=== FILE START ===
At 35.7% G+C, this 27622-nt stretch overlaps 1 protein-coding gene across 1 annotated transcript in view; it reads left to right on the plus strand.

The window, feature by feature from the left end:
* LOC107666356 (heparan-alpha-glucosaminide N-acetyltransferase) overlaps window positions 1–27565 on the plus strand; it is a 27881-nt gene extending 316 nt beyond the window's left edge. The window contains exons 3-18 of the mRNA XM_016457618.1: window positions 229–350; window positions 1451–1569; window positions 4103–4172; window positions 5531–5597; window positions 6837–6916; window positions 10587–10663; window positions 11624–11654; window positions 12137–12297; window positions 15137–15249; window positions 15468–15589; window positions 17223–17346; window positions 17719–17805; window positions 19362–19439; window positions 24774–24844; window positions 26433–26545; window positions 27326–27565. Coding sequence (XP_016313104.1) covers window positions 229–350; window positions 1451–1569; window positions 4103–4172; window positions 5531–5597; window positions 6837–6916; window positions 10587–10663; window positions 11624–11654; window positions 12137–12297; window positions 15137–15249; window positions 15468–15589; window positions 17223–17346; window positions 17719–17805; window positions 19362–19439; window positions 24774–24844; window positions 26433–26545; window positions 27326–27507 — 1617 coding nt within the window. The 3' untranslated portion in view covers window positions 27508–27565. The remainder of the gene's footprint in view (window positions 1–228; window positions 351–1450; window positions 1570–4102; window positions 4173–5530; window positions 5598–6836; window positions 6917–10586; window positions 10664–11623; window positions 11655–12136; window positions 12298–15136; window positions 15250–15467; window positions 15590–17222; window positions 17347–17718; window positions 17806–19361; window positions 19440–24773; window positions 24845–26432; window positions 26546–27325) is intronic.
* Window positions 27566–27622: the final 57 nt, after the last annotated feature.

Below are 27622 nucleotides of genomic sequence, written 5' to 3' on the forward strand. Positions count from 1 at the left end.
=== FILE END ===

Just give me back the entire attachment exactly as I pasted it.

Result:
At 35.7% G+C, this 27622-nt stretch overlaps 1 protein-coding gene across 1 annotated transcript in view; it reads left to right on the plus strand.

The window, feature by feature from the left end:
* LOC107666356 (heparan-alpha-glucosaminide N-acetyltransferase) overlaps window positions 1–27565 on the plus strand; it is a 27881-nt gene extending 316 nt beyond the window's left edge. The window contains exons 3-18 of the mRNA XM_016457618.1: window positions 229–350; window positions 1451–1569; window positions 4103–4172; window positions 5531–5597; window positions 6837–6916; window positions 10587–10663; window positions 11624–11654; window positions 12137–12297; window positions 15137–15249; window positions 15468–15589; window positions 17223–17346; window positions 17719–17805; window positions 19362–19439; window positions 24774–24844; window positions 26433–26545; window positions 27326–27565. Coding sequence (XP_016313104.1) covers window positions 229–350; window positions 1451–1569; window positions 4103–4172; window positions 5531–5597; window positions 6837–6916; window positions 10587–10663; window positions 11624–11654; window positions 12137–12297; window positions 15137–15249; window positions 15468–15589; window positions 17223–17346; window positions 17719–17805; window positions 19362–19439; window positions 24774–24844; window positions 26433–26545; window positions 27326–27507 — 1617 coding nt within the window. The 3' untranslated portion in view covers window positions 27508–27565. The remainder of the gene's footprint in view (window positions 1–228; window positions 351–1450; window positions 1570–4102; window positions 4173–5530; window positions 5598–6836; window positions 6917–10586; window positions 10664–11623; window positions 11655–12136; window positions 12298–15136; window positions 15250–15467; window positions 15590–17222; window positions 17347–17718; window positions 17806–19361; window positions 19440–24773; window positions 24845–26432; window positions 26546–27325) is intronic.
* Window positions 27566–27622: the final 57 nt, after the last annotated feature.

Below are 27622 nucleotides of genomic sequence, written 5' to 3' on the forward strand. Positions count from 1 at the left end.